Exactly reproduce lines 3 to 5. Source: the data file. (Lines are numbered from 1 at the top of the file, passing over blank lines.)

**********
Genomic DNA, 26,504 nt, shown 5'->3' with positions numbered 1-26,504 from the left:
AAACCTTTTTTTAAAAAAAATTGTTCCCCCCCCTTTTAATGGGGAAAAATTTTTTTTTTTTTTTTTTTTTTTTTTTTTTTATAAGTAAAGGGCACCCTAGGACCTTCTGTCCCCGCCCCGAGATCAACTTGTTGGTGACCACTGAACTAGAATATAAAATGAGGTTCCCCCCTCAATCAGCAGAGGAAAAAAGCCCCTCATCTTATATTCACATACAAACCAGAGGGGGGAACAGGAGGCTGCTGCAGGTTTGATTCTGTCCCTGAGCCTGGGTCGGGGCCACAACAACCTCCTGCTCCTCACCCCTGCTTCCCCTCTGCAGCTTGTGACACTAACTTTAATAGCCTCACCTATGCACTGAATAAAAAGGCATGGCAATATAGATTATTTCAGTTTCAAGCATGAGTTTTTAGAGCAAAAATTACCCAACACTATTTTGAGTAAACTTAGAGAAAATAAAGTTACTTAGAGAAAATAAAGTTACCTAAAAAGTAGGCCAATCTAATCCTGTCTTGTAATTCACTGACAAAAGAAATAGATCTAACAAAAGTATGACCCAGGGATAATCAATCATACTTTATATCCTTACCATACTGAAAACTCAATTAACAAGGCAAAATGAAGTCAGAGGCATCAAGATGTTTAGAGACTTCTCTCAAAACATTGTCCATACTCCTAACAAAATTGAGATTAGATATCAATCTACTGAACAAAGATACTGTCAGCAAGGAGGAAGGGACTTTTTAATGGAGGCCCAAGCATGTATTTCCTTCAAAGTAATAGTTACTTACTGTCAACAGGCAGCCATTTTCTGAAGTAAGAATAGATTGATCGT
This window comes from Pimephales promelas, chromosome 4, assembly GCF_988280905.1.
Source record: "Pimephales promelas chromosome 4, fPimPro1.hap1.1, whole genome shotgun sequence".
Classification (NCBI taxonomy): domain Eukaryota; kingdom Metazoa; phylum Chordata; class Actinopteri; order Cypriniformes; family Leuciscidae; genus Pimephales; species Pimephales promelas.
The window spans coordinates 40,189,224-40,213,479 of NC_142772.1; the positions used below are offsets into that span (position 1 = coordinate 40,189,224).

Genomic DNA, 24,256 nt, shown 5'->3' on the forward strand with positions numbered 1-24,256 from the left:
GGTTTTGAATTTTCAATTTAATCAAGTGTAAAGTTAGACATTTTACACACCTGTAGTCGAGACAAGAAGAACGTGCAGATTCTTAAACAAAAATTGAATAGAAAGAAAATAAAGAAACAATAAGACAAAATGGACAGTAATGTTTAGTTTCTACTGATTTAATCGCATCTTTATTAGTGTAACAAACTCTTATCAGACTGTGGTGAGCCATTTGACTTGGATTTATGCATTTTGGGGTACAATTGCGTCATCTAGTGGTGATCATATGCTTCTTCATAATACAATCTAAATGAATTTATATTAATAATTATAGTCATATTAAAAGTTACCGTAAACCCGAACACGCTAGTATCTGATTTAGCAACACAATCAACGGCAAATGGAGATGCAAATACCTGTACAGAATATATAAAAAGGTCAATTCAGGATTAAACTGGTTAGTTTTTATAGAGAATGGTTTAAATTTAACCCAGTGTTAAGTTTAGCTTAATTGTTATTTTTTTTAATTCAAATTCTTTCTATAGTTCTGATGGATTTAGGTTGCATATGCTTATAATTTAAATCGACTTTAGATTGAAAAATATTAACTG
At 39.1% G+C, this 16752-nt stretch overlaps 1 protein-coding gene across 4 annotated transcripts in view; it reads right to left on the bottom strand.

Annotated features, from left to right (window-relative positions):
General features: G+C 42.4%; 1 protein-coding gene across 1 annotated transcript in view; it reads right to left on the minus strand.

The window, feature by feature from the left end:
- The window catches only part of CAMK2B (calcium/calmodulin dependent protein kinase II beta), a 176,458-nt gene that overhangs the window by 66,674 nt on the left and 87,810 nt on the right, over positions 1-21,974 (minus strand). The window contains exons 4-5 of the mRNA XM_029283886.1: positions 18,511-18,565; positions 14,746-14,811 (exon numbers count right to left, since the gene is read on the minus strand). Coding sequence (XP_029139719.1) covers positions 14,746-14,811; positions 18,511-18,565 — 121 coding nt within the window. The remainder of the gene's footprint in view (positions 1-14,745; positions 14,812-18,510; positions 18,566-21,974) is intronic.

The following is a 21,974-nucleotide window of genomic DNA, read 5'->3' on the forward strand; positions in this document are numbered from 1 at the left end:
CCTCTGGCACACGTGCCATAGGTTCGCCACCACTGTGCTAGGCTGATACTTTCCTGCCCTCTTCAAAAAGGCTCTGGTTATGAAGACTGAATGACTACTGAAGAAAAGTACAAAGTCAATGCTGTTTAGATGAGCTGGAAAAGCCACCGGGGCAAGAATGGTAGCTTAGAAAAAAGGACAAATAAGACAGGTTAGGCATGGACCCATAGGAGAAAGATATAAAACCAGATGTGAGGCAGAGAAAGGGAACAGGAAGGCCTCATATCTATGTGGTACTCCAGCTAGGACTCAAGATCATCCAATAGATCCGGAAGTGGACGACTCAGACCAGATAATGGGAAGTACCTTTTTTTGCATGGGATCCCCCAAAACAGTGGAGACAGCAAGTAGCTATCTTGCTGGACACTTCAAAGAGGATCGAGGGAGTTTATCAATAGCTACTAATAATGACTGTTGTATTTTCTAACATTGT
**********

This window comes from Pimephales promelas, chromosome 4, assembly GCF_988280905.1.
Source record: "Pimephales promelas chromosome 4, fPimPro1.hap1.1, whole genome shotgun sequence".
Classification (NCBI taxonomy): domain Eukaryota; kingdom Metazoa; phylum Chordata; class Actinopteri; order Cypriniformes; family Leuciscidae; genus Pimephales; species Pimephales promelas.